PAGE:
AI patient-monitoring tool reduces home visits for UK hospital trust

A National Health Service (NHS) hospital trust in the United Kingdom reduced home visits by using an AI-enabled wearable platform to remotely monitor patients recently released from the hospital, according to a case study.

The study was a part of an effort by the Dartford and Gravesham’s Hospital at Home team to reduce hospital readmissions and emergency room (ER) visits for at-home patients, without jeopardizing their recovery process. The NHS hospital trust partnered with Current, a health technology based in Scotland, to use its AI-powered remote patient monitoring platform.

Last year, a report predicted that AI could be the key to driving down ER visits over the next five years. A Toronto university is also using AI to develop a robot to streamline healthcare delivery and reduce ER wait times at hospitals.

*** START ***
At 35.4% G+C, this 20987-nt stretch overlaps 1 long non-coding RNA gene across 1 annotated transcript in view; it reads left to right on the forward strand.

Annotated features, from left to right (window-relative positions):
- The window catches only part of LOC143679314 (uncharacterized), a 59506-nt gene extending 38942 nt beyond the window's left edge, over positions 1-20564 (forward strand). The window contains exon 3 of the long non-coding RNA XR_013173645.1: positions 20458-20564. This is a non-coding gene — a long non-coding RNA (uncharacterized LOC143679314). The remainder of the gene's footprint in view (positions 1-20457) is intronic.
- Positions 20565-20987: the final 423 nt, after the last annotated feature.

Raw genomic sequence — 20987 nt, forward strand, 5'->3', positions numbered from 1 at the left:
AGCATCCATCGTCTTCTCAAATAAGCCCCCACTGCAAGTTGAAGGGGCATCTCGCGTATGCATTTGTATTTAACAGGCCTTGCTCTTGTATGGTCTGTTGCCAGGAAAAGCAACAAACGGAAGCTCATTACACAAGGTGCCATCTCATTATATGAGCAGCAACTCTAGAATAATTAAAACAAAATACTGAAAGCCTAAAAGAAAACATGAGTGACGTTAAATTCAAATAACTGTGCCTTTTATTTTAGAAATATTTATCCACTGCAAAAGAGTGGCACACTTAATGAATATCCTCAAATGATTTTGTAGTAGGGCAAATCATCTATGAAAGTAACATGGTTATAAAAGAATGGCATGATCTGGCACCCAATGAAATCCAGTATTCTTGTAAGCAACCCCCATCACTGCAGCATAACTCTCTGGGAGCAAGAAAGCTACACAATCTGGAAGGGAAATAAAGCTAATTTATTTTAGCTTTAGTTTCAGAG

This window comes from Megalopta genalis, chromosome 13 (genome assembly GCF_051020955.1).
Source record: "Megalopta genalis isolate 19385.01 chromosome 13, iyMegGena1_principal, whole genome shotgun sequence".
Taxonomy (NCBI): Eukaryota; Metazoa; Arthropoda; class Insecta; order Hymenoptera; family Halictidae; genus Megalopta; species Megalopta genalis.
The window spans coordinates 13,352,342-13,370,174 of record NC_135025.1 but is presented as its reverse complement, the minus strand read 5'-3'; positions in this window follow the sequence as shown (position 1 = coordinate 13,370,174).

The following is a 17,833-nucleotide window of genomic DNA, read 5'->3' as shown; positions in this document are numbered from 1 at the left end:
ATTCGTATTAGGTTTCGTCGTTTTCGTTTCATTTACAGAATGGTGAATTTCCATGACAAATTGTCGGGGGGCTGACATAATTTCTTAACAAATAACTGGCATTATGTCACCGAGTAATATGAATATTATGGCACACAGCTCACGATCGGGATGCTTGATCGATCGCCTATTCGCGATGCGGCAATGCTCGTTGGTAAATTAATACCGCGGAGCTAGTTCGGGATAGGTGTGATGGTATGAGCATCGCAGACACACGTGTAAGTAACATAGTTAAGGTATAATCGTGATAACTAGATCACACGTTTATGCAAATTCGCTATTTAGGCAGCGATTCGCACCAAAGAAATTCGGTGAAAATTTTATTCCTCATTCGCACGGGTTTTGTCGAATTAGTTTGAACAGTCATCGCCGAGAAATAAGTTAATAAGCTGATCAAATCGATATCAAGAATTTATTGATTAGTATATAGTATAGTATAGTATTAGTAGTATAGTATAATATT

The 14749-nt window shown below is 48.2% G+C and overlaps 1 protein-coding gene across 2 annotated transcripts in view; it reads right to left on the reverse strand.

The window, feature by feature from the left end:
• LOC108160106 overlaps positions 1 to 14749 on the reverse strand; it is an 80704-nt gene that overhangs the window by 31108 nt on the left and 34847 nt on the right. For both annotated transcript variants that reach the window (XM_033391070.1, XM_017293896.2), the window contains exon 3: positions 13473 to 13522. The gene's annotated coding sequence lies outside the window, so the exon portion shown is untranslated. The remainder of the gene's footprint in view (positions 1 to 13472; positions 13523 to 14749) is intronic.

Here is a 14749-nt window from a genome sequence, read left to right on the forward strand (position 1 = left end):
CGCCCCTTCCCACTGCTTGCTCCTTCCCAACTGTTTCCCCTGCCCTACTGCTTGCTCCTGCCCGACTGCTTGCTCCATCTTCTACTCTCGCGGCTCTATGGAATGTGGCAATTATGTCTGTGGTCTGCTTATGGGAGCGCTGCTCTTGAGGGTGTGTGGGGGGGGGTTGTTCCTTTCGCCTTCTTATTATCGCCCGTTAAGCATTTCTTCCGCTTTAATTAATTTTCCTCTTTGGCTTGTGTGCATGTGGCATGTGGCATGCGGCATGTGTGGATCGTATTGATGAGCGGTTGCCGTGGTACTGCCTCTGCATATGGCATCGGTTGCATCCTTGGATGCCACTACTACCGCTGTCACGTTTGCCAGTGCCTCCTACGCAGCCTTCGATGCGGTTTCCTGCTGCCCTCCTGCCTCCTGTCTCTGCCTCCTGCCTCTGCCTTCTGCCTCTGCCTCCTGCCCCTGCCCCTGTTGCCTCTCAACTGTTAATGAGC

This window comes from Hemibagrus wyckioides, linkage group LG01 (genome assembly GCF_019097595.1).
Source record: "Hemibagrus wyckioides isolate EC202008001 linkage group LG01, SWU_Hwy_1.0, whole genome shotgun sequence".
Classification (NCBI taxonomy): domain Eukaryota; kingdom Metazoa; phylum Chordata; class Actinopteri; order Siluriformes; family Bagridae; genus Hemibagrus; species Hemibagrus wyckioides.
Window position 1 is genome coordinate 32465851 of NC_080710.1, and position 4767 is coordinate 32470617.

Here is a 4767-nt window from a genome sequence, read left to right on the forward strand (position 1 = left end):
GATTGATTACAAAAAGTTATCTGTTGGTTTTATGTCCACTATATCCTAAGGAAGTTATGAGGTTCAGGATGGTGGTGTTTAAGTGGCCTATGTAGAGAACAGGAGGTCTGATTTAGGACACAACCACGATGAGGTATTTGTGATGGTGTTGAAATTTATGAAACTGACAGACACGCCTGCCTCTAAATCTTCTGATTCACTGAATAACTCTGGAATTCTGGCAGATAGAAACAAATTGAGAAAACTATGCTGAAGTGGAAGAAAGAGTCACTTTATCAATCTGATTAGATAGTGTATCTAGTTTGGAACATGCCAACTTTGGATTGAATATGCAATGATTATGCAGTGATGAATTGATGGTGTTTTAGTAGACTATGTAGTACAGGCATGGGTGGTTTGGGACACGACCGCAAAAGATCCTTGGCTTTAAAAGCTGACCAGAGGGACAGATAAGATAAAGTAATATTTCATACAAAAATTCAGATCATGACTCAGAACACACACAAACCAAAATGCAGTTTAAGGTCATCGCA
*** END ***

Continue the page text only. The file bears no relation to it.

For the study, the hospital selected patients to be sent home with the wearable patient-monitoring devices, which provided the hospital staff with real-time alerts on a patient’s condition. The hope was that the technology would act as an early warning system, help avoid hospitalizations and prioritize patients needs.

With the technology, hospital staff home visits declined 22 percent, freeing up more time and resources for nurses, according to the study. The hospital was also able to prioritize therapy visits to patients who needed it most and reduce ER readmissions. The study also saw 92 percent adherence to the remote monitoring system.

“The value of Current was demonstrated in our very first patient––a chronically unwell patient who suffered a decline in oxygen saturation, which Current detected sooner than standard care would have caught it, letting us intervene earlier and in the patient’s home,” Dartford and Gravesham Chief Information Officer Neil Perry said in a statement. “With Current, we’ve seen the ability to deliver intervention at a far earlier point and prevent hospital readmission.”

“Not only was preventative care made a reality for patients far earlier than standard care expectations, but patients reported feeling safer and more secure wearing the Current device—this is one of the greatest benefits we can ever expect to realize as a team,” Current CEO Christopher McCann said.